This is the ninth in a series of stories looking at the new reality of life during the COVID-19 pandemic in the Maritimes. You can find the full series here.
Physiotherapy is a hands-on practice. Physiotherapists often help patients by manipulating joints and guiding stretches, but when they were mandated to shut down in late March by the Nova Scotia Government, the industry decided to try something new — Telehealth.
“It’s honestly not something I’d ever thought about,” says physiotherapist and owner of Scotia Physiotherapy Alison Beaton.
“I work a fair bit with national athletes, and it would have been a great solution with working with some of them, but I hadn’t thought of it in the past.”
Beaton acknowledges that at first many clients were apprehensive and her workload dropped from over 15 patients a day to only one or two. But as the word got out, her workload increased and she says while it took some learning for everybody, she considers it a success.
“It’s been more effective than we thought,” said Beaton.
Still, many are anxious to get back into clinics for the more hands-on approach. That can start happening Friday, but like most businesses, the new normal will look a bit different.
Physical distancing will be a priority as much as possible, with many clinics like Beaton’s rearranging the reception area and limiting seating.
Patients will be asked to not show up early to appointments and in some cases clinics may ask patients to wait in their car when possible, and a receptionist will call them when they can come in.
Beaton says her practice will also have patients fill out a questionnaire prior to each appointment to ensure patients with COVID-19 symptoms stay home.
Hand sanitizer will be available in many clinics, and hand washing will be encouraged when both entering and exiting any clinic.
“It’s definitely going to be different,” said Beaton, but she says people are good at adapting.
Inside the examination room, though, things will largely be the same — except that both the patient and physiotherapist will be wearing a mask.
“We will be in direct contact with patients,” said Beaton.
The Physiotherapy Association of Nova Scotia says patients may notice some treatments could change, or be switched for alternative methods.
“As far as treatment goes, I think clinicians will probably really evaluate the value of each treatment that we do,” said Stephen Richey, president of the association.
“Clinicians will evaluate the risk.”
Consent will also take priority. Richey says informed consent was always required during physiotherapy sessions even before COVID-19, but will be increasingly important to make sure everyone is comfortable.
“Patients will probably see a little bit more of what they’ve seen in the past, or being a little bit more explicit than in the past, just to make sure that everyone’s clear as to what is going on.”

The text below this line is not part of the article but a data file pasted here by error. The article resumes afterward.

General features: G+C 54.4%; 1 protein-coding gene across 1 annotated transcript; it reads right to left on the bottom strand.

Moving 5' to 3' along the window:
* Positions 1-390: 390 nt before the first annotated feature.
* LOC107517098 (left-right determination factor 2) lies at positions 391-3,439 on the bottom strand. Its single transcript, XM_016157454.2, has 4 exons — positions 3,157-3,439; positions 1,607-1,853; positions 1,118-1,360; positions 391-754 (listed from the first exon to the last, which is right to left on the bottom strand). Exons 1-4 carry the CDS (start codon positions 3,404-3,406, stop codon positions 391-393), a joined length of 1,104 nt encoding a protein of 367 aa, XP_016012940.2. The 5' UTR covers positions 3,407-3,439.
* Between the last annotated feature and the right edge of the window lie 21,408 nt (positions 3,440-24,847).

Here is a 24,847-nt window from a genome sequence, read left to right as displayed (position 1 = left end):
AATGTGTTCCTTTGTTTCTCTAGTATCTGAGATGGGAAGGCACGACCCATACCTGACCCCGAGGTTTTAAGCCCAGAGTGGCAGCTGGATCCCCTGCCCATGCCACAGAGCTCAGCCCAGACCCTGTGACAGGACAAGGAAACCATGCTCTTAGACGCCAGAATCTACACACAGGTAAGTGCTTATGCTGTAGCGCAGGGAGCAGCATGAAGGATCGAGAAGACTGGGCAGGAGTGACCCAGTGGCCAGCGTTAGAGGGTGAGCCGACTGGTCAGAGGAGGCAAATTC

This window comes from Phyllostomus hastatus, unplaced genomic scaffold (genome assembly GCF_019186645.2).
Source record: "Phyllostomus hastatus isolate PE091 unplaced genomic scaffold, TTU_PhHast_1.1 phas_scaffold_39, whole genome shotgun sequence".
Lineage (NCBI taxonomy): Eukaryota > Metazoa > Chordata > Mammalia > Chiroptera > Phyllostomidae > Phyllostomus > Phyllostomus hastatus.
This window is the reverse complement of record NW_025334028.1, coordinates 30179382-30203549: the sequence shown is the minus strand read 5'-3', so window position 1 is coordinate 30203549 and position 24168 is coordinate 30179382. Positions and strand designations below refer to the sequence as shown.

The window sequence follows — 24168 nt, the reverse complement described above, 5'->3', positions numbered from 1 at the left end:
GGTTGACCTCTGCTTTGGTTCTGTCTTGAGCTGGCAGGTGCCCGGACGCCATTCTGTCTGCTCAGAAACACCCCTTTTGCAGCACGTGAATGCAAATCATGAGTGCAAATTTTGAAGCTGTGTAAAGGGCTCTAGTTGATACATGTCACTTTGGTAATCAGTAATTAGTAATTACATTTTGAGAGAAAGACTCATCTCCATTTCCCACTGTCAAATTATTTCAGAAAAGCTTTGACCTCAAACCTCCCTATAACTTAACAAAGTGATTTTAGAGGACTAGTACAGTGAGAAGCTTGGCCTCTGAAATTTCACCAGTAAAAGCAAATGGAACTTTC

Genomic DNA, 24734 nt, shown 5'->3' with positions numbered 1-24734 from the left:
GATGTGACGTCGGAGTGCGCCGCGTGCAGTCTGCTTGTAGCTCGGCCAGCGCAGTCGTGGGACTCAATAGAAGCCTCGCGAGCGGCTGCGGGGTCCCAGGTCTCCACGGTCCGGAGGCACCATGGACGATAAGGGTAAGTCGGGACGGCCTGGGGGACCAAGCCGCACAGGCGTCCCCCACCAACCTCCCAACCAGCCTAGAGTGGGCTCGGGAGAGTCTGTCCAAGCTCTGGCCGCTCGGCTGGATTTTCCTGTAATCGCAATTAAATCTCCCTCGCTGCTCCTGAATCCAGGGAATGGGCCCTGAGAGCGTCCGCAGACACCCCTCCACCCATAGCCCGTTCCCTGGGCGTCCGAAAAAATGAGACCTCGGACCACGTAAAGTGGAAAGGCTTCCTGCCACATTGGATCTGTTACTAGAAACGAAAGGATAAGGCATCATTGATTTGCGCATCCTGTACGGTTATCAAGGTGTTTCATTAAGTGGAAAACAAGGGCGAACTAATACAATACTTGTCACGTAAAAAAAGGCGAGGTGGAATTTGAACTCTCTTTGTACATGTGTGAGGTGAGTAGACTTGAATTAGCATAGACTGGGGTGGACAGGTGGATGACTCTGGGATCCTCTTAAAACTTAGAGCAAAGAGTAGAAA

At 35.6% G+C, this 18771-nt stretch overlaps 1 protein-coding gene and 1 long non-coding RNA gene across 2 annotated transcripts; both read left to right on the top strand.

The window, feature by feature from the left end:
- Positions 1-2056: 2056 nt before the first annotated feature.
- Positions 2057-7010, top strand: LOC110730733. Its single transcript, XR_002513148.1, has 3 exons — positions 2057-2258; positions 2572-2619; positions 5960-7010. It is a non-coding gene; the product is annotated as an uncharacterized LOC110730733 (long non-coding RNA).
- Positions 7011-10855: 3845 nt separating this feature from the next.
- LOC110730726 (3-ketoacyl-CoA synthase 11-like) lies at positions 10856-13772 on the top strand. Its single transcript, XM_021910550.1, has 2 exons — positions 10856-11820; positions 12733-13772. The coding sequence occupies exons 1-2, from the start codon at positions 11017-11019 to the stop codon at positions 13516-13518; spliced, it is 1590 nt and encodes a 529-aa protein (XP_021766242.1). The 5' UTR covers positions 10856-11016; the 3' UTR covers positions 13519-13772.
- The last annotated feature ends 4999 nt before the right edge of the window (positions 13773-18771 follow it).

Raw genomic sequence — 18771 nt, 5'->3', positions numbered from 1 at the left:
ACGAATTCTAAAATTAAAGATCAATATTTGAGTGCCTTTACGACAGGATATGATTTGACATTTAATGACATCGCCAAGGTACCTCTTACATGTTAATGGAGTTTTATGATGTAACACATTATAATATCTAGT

There will also be extra measures taken behind the scenes that patients may not witness themselves, like increased cleaning.
Beaton says they will change the length of time they schedule appointments for to ensure there is time to clean spaces before and after a patient comes in.
The clothing worn by staff is also being taken into consideration. While Richey says the science is still not clear on how clothes can carry the virus, they are encouraging their members to be mindful of what they wear into the clinic from outside.
“I think something most clinicians will want to consider is having clinic clothes, or some form of change of clothes or covering if that’s not always feasible.”
Telehealth to stay
As clinics adjust to the new normal, Telehealth won’t be abandoned. Beaton estimates that her practice will likely see a 50/50 split of in-patient versus Telehealth appointments for the rest of year.
“I do have a number of clients that as we’re talking about reopening and planning for that reopening have requested to continue by Telehealth,” said Beaton.
It will also be something that’s encouraged for anyone who is at higher risk of severe illness from COVID-19.
And while COVID-19 forced many clinics to adopt Telehealth, it will likely continue on even after the pandemic, and can be something to help physiotherapists when their clients are sick or away, or even to expand their customer base.
“I’ve had some patients from other areas of Nova Scotia and from other provinces that I’ve connected with that I wouldn’t have before,” said Beaton.
And even patients who return to clinics will be able to benefit from what’s been learned through the Telehealth experience.
“It’s challenged physios to improve how they educate people, and how they explain things, and to problem solve a little bit more,” said Beaton.
“I think it’s really also taught clients to be a bit more self-empowered and that they can change their pain, and can change their injury with some guidance, doing it themselves.”